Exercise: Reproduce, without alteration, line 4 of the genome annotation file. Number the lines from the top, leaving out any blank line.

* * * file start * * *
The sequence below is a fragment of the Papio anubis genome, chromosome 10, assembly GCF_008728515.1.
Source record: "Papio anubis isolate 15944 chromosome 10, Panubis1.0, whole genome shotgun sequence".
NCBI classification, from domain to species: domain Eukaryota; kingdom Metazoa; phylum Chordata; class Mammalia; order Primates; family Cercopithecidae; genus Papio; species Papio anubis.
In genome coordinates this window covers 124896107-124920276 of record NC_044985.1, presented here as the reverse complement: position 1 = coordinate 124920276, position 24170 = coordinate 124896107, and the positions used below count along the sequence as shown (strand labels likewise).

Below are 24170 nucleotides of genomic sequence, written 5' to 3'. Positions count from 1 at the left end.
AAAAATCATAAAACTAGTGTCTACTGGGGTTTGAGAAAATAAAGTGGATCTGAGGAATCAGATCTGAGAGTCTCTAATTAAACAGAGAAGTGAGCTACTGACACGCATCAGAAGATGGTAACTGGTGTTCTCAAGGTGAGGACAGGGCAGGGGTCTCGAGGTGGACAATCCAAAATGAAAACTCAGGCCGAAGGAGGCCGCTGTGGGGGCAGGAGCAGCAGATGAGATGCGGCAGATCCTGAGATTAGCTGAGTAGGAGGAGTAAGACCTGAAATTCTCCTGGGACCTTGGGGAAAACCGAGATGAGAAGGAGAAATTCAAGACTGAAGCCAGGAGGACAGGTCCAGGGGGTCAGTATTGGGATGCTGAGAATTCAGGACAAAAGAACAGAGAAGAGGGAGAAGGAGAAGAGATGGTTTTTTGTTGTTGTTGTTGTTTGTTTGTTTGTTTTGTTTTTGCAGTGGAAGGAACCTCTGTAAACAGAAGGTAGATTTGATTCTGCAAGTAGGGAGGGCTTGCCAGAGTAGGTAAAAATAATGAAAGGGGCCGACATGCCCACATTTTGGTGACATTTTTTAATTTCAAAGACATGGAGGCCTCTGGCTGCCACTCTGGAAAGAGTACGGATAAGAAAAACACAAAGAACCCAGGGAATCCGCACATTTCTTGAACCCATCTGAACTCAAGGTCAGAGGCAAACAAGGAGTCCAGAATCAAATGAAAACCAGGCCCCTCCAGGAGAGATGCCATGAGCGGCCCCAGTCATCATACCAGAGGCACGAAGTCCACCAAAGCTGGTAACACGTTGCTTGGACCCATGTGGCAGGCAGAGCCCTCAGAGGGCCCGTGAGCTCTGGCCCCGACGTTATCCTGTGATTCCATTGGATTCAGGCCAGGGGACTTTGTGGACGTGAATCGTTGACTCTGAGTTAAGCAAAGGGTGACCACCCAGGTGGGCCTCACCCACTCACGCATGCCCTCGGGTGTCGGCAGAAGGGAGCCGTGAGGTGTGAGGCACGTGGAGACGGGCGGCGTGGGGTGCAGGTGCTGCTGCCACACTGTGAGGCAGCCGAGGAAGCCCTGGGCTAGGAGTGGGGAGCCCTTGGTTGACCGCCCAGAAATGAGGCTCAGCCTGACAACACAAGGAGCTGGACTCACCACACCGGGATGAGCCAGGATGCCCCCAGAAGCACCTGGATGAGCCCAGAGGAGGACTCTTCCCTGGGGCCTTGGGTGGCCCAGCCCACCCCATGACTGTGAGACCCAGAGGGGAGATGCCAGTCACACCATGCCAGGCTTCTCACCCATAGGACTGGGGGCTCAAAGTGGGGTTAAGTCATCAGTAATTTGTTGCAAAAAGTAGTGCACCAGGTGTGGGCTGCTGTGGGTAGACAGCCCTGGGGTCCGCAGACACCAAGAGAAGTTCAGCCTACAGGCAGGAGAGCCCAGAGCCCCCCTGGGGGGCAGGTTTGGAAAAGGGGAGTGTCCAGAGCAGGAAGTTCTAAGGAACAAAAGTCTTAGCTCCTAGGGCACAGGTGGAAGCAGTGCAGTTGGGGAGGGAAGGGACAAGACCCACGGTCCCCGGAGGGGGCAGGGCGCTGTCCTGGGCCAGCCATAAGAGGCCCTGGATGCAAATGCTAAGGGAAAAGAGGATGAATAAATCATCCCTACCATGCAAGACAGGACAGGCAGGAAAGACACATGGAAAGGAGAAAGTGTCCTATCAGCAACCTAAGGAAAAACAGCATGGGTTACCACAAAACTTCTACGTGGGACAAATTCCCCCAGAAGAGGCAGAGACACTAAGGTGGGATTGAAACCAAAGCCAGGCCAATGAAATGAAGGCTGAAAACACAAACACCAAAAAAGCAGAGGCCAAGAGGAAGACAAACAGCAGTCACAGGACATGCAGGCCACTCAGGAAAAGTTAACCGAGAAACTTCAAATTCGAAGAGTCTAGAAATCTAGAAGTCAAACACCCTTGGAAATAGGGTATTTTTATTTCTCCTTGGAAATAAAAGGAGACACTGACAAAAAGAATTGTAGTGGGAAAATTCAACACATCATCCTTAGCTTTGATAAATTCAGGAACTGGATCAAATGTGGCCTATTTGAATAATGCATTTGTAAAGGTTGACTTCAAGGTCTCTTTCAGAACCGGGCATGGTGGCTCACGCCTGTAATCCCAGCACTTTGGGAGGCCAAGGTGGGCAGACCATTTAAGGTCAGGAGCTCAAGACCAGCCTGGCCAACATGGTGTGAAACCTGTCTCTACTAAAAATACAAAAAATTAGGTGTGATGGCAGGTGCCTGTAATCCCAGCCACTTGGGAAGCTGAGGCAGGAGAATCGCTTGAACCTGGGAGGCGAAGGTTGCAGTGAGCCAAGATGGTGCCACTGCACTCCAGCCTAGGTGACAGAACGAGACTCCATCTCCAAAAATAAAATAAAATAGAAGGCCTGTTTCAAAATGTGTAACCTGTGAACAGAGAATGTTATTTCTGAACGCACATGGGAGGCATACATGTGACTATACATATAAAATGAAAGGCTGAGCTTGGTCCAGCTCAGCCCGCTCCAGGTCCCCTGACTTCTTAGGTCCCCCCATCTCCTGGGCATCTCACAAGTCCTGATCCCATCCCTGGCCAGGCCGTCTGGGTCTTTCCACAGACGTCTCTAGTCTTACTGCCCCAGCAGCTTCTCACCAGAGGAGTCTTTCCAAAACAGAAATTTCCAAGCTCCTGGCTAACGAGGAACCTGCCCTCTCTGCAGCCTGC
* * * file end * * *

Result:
In genome coordinates this window covers 124896107-124920276 of record NC_044985.1, presented here as the reverse complement: position 1 = coordinate 124920276, position 24170 = coordinate 124896107, and the positions used below count along the sequence as shown (strand labels likewise).